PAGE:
Energy

Pipeline Politics Proving Difficult For At-Risk Democrats

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Jason Hopkins Immigration and politics reporter

Red-state Democrats running for re-election are forced to carefully balance their positions on energy development, teetering between their environmentally conscious base and general election voters.

Democratic senators do not have an easy election map this year. Of the 35 seats up for grabs, 26 are occupied by Democrats or senators who caucus with Democrats, while only nine seats are held by Republicans. More notably, 10 Democratic senators running for re-election are in states won by President Donald Trump. Such a titled midterm map is pushing at-risk Democrats in the Senate to adopt more centrist positions, with environmental politics taking center stage.

North Dakota Sen. Heidi Heitkamp, a Democrat, occupies one of the seats national Republicans are most aggressively targeting. Heitkamp claimed victory in 2012 by the thinnest of margins, winning her seat by less than 3,000 votes. Her win in a deep-red state was due in large part to support from the state’s Native American population. Three counties with a majority Native American population — Rolette, Benson and Sioux — voted for Heitkamp by a more than 4,000 vote margin over her Republican rival. In fact, Heitkamp captured 83 percent of the vote in Sioux County, home to the Standing Rock reservation.

However, many of the Native Americans who sent Heitkamp to the U.S. Senate are planning to sit on the sidelines this year, citing her Dakota Access Pipeline support.

“It was really a kick in the stomach,” Marlo Hunte-Beaubrun said in an Associated Press report published Monday. “We rallied so hard for her, but when her hand was forced she basically sold out to big oil.” Hunte-Beaubrun, a Standing Rock Sioux tribal member, knocked on doors for Heitkamp in 2012. However, she is dismayed at her senator’s backing of the Dakota Access Pipeline.

“The majority of the people here feel the same way I do — she chose oil over Indians,” stated Joe Torras, a horse trainer and rancher at Standing Rock who doesn’t plan on voting in November. “Once you damage that trust, we will never let it go. You only get one shot.”

Native Americans — an impoverished voting bloc that traditionally votes for progressive candidates — sharply opposed the Dakota Access Pipeline. Their stance mirrors those of other Democratic primary voters, but run roughshod over the sentiments of many North Dakota citizens who favor energy development. The environmental tightrope Heitkamp must walk is similar to what other Democrats are doing while representing states won by Trump, a man who won the presidency on the promise to turbo charge the fossil fuel industry.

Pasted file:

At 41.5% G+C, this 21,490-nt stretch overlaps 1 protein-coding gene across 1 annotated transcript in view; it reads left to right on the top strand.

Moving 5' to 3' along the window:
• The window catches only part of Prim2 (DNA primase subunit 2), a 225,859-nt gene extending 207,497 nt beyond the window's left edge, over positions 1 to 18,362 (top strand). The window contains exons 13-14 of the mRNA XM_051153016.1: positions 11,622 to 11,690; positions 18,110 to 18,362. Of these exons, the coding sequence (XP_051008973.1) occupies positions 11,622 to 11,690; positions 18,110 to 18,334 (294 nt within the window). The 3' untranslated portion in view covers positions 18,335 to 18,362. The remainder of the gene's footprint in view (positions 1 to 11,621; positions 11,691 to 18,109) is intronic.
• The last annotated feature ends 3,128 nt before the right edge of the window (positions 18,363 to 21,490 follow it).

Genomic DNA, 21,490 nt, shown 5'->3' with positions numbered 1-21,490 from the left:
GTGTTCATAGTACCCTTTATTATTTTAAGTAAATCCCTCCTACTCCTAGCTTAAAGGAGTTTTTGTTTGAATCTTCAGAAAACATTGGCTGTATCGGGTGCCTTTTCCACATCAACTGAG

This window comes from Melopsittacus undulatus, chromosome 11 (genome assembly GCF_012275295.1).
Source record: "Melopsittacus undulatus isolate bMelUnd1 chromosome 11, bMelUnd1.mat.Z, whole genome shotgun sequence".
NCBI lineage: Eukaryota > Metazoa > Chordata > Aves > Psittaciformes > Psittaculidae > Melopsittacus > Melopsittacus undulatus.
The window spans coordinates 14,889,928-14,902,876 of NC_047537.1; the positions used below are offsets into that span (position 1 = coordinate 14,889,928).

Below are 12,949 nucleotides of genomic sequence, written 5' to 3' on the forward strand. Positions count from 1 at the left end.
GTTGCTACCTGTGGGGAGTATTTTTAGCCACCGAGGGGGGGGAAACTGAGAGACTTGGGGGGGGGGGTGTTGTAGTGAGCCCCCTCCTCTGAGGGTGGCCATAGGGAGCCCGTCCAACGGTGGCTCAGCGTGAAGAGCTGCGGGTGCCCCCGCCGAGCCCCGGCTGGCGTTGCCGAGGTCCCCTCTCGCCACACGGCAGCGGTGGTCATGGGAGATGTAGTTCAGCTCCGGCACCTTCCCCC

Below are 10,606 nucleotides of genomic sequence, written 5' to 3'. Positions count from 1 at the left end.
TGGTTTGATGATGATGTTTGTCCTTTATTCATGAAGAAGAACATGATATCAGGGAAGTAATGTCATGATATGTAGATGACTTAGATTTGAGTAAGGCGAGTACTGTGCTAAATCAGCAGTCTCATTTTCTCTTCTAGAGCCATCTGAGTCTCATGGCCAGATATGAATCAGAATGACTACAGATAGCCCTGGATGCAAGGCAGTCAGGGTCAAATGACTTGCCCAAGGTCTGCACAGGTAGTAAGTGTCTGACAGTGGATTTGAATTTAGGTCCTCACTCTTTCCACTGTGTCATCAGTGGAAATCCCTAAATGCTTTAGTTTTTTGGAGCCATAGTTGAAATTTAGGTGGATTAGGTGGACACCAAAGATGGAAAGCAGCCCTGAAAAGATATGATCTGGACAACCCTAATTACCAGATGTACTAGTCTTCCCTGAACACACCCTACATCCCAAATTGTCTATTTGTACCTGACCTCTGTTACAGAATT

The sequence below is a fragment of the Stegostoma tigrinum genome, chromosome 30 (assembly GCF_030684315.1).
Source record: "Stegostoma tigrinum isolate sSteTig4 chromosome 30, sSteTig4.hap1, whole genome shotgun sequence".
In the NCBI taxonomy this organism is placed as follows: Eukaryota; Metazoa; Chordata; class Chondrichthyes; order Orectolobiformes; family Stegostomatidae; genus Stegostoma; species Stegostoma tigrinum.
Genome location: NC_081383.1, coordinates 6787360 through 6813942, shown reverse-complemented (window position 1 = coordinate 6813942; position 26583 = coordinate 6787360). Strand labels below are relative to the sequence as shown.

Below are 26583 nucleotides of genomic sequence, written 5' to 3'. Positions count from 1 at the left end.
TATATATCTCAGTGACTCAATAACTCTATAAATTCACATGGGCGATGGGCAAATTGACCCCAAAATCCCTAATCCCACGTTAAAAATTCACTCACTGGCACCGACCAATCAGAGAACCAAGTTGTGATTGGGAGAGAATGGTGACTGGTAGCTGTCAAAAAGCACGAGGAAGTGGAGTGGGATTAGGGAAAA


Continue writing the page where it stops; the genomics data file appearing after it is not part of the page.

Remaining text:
Before then President Barack Obama shut the door on the Keystone XL pipeline in February 2015, most Democratic senators voted against its passage. Some of the nay votes came from Democrats in swing states that may be looking to boost their bipartisan chops, including Wisconsin Sen. Tammy Baldwin, Ohio Sen. Sherrod Brown and Florida Sen. Bill Nelson. Other Democrats — like Heitkamp, West Virginia Sen. Joe Manchin and Indiana Sen. Joe Donnelly — who played a crucial role in Keystone’s Senate passage have felt the wrath of environmental activists.

Baldwin, who holds a strikingly progressive record, must navigate re-election in a state that has shifted rightward in recent years. The Wisconsin senator voted against Keystone XL in 2015, but has since tried to court working class voters by pushing Trump to use American-made steel for the project.

“I think our workers deserve better,” Baldwin said during a March 2017 press conference, referring to Keystone construction she didn’t support to begin with. “And President Trump so far has shown that he will talk the talk when it comes to buy America, but he won’t walk the walk.”

Another Democrat who voted against Keystone XL, Brown, has expressed similar “Buy American” statements. The progressive lawmaker praised Trump’s decision to require American-made steel for new and retrofitted pipelines. Energy policy is an important issue for voters in the U.S. Rust Belt. Ohio, usually an election bellwether state, took a notable right turn in the 2016 election and awarded Trump an eight-point margin of victory.

Other Democrats, however, have embraced pipeline construction more publicly. Democratic Senators like Manchin, Donnelly, Sen. Claire McCaskill of Missouri, Heitkamp and others not only support projects like the Keystone and Dakota Access pipelines, but are doubling down for election season. (RELATED: Greens File Lawsuit To Stop The Keystone XL Pipeline From Being Built)

“What this country needs is more jobs, and that is why I have always been a proponent of the Keystone XL Pipeline and was an original cosponsor of legislation approving the Keystone XL Pipeline project,” Manchin said in a January 24 statement. “As I’ve said before, we must address the critical issues of moving America toward energy independence, while continuing to foster job growth and economic prosperity.”

Trump is nowhere more popular than in West Virginia, a focal point of the struggling coal industry. Manchin’s rampant support for many of the president’s policies has helped him remain viable in the Republican-leaning state. His centrist bona fides earned him a Vermont Sen. Bernie Sanders-style primary challenger this year, but he nonetheless crushed her during the May 9 primary, paving the way for him to focus on his independent streak ahead of the November elections.

Other members of his party, however, may not have it so easy.

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